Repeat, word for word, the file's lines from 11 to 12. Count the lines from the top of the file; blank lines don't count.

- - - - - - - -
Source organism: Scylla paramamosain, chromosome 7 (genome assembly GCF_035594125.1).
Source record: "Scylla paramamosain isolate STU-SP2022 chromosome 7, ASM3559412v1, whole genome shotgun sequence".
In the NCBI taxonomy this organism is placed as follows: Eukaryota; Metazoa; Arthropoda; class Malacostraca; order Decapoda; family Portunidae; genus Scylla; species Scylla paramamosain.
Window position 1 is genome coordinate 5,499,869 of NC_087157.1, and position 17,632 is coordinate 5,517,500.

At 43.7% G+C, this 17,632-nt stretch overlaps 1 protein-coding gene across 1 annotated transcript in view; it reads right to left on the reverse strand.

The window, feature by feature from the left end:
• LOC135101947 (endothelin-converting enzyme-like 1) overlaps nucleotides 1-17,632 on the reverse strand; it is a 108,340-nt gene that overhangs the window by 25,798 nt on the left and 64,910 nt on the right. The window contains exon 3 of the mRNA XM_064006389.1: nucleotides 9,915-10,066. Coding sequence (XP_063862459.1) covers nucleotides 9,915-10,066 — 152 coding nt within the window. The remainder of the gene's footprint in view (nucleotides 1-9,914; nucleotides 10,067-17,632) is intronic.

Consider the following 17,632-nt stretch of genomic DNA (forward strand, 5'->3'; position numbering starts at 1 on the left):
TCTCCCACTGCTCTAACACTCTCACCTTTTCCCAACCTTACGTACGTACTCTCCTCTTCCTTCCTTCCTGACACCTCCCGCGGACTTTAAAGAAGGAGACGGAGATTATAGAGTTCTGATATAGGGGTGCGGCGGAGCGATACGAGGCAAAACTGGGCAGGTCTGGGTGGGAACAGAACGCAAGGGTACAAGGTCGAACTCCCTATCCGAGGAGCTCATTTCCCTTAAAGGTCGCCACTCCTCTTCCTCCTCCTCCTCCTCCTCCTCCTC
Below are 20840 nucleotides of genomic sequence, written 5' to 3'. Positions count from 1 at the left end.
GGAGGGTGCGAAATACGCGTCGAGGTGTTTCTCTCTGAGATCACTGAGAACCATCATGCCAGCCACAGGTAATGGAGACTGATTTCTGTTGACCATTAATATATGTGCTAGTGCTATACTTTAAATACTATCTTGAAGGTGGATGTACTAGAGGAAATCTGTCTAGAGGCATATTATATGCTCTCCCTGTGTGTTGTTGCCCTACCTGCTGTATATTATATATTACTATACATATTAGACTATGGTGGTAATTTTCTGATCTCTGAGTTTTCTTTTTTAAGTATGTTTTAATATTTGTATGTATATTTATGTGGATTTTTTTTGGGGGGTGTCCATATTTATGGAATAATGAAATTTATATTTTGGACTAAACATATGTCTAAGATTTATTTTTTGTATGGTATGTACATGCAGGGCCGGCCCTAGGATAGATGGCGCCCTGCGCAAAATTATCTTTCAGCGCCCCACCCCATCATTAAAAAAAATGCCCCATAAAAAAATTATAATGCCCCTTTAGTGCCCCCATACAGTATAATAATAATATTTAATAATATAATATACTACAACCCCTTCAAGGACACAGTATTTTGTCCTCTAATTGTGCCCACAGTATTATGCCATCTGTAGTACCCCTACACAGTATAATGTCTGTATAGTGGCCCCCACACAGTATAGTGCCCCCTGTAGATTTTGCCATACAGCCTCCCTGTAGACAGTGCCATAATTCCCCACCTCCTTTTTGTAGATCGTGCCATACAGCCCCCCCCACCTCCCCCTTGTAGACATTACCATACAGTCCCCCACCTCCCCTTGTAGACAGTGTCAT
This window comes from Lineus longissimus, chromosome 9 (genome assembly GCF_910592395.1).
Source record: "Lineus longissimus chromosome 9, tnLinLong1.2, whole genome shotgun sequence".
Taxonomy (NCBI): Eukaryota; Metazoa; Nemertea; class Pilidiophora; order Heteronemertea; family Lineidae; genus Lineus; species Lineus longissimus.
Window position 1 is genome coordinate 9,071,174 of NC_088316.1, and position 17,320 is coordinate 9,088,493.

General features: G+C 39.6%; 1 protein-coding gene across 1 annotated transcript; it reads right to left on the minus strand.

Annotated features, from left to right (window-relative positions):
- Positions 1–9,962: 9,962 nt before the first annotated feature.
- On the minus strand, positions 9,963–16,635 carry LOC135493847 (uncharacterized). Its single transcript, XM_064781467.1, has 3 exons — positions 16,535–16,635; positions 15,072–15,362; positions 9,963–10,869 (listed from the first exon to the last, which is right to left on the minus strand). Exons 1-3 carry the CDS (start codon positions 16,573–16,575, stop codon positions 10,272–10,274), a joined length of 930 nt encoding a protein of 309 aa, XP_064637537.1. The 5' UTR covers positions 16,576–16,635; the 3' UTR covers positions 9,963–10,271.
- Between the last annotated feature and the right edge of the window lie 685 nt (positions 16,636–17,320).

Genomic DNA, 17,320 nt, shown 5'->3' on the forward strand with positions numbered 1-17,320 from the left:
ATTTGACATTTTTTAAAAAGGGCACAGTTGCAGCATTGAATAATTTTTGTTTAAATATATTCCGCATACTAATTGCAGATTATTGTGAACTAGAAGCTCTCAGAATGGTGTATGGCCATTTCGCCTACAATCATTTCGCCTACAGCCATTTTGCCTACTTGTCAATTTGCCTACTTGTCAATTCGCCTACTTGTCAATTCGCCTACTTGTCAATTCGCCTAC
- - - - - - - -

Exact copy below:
GGAGGGTGCGAAATACGCGTCGAGGTGTTTCTCTCTGAGATCACTGAGAACCATCATGCCAGCCACAGGTAATGGAGACTGATTTCTGTTGACCATTAATATATGTGCTAGTGCTATACTTTAAATACTATCTTGAAGGTGGATGTACTAGAGGAAATCTGTCTAGAGGCATATTATATGCTCTCCCTGTGTGTTGTTGCCCTACCTGCTGTATATTATATATTACTATACATATTAGACTATGGTGGTAATTTTCTGATCTCTGAGTTTTCTTTTTTAAGTATGTTTTAATATTTGTATGTATATTTATGTGGATTTTTTTTGGGGGGTGTCCATATTTATGGAATAATGAAATTTATATTTTGGACTAAACATATGTCTAAGATTTATTTTTTGTATGGTATGTACATGCAGGGCCGGCCCTAGGATAGATGGCGCCCTGCGCAAAATTATCTTTCAGCGCCCCACCCCATCATTAAAAAAAATGCCCCATAAAAAAATTATAATGCCCCTTTAGTGCCCCCATACAGTATAATAATAATATTTAATAATATAATATACTACAACCCCTTCAAGGACACAGTATTTTGTCCTCTAATTGTGCCCACAGTATTATGCCATCTGTAGTACCCCTACACAGTATAATGTCTGTATAGTGGCCCCCACACAGTATAGTGCCCCCTGTAGATTTTGCCATACAGCCTCCCTGTAGACAGTGCCATAATTCCCCACCTCCTTTTTGTAGATCGTGCCATACAGCCCCCCCCACCTCCCCCTTGTAGACATTACCATACAGTCCCCCACCTCCCCTTGTAGACAGTGTCAT
This window comes from Lineus longissimus, chromosome 9 (genome assembly GCF_910592395.1).